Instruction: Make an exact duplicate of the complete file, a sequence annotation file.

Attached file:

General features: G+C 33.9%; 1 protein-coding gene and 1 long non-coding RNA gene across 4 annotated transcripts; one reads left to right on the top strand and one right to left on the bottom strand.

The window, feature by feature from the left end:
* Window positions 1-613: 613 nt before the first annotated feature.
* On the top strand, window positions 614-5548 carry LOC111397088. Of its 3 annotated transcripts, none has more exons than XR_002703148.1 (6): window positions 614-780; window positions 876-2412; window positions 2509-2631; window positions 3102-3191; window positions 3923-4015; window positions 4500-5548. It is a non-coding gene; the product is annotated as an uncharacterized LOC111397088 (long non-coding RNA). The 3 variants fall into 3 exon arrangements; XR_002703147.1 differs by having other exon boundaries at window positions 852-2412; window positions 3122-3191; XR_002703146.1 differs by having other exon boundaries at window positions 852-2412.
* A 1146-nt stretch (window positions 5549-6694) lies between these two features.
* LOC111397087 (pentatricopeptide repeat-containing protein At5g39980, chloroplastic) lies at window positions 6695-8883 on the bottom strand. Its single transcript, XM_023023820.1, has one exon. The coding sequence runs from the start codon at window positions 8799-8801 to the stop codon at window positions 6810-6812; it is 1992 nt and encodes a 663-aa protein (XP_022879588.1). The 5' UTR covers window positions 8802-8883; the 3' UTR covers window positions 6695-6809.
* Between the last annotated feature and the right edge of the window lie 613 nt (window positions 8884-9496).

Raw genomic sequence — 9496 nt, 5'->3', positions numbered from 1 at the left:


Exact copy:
General features: G+C 33.9%; 1 protein-coding gene and 1 long non-coding RNA gene across 4 annotated transcripts; one reads left to right on the top strand and one right to left on the bottom strand.

The window, feature by feature from the left end:
* Window positions 1-613: 613 nt before the first annotated feature.
* On the top strand, window positions 614-5548 carry LOC111397088. Of its 3 annotated transcripts, none has more exons than XR_002703148.1 (6): window positions 614-780; window positions 876-2412; window positions 2509-2631; window positions 3102-3191; window positions 3923-4015; window positions 4500-5548. It is a non-coding gene; the product is annotated as an uncharacterized LOC111397088 (long non-coding RNA). The 3 variants fall into 3 exon arrangements; XR_002703147.1 differs by having other exon boundaries at window positions 852-2412; window positions 3122-3191; XR_002703146.1 differs by having other exon boundaries at window positions 852-2412.
* A 1146-nt stretch (window positions 5549-6694) lies between these two features.
* LOC111397087 (pentatricopeptide repeat-containing protein At5g39980, chloroplastic) lies at window positions 6695-8883 on the bottom strand. Its single transcript, XM_023023820.1, has one exon. The coding sequence runs from the start codon at window positions 8799-8801 to the stop codon at window positions 6810-6812; it is 1992 nt and encodes a 663-aa protein (XP_022879588.1). The 5' UTR covers window positions 8802-8883; the 3' UTR covers window positions 6695-6809.
* Between the last annotated feature and the right edge of the window lie 613 nt (window positions 8884-9496).

Raw genomic sequence — 9496 nt, 5'->3', positions numbered from 1 at the left: